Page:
Salar de Atacama is part of a larger depression hosting other salt flats.[11] This depression, called "La gran fosa" by Reinaldo Börgel is bounded by north–south structures.[11] At present this larger depression conforms a subsiding sedimentary basin. Comparing with neighboring areas of the Andes the depression is a major topographical anomaly thought to be caused by a lithospheric block that due to its high density has remained at lower position than the rest of the Andes. The high density would derive from the times the Salar de Atacama depression was a westward rift arm of the Salta Rift Basin located further east in Argentine territory.[12]

South of Salar de Atacama ancient plutonic rocks of Cambrian and Ordovician age crop out. These rocks are associated with the Famatinian orogeny.[13]

From the Late Cretaceous to the Late Eocene volcanic and sedimentary rocks of the Purilactis Group deposited in the basin.[14] During this time volcanism occurred chiefly west of the basin rather than east as in the present, thus it was back then a back-arc basin.[15] After the Purilactis Group had deposited tectonic movements tilted the strata in the north to east and in the south a thrust fault pushed old Late Paleozoic rocks over the younger Purilactis Group.[15]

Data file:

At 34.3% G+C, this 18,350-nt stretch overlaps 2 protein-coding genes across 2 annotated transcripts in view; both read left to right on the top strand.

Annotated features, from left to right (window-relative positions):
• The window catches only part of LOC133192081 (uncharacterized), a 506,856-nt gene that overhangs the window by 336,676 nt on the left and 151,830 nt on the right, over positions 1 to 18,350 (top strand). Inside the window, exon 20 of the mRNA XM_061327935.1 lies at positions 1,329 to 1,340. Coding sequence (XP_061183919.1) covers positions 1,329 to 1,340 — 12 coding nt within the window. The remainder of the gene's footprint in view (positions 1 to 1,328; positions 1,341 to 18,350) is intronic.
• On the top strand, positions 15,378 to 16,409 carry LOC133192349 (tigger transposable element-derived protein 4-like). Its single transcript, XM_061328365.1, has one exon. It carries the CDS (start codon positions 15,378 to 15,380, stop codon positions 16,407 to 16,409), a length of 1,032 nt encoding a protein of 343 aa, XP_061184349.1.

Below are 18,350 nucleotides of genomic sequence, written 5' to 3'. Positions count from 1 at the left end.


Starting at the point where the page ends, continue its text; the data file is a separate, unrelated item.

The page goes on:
Salar de Atacama basin is bordered on the north by the Salado River basin,[16] which is a sub-basin of the Loa River basin. To the east, the drainage divide approximately coincides with the international border with Bolivia until the Portezuelo del Cajón. The dividing range includes the volcanoes Cerros de Tocorpuri, Sairecabur, Curiquinca, Licancabur and Juriques.[16] Going southward, the water divide runs along a chain of volcanoes that lie entirely in Chilean territory. To the west, the Cordillera Domeyko separates the Salar de Atacama basin from arheic areas.

Its main tributaries are the San Pedro and Vilama rivers, which originate to the north of the salt flat.[16]

The volcanoes east of Salar de Atacama may be responsible for contaminating the incoming streams with salts.[11]

Lithium production[edit]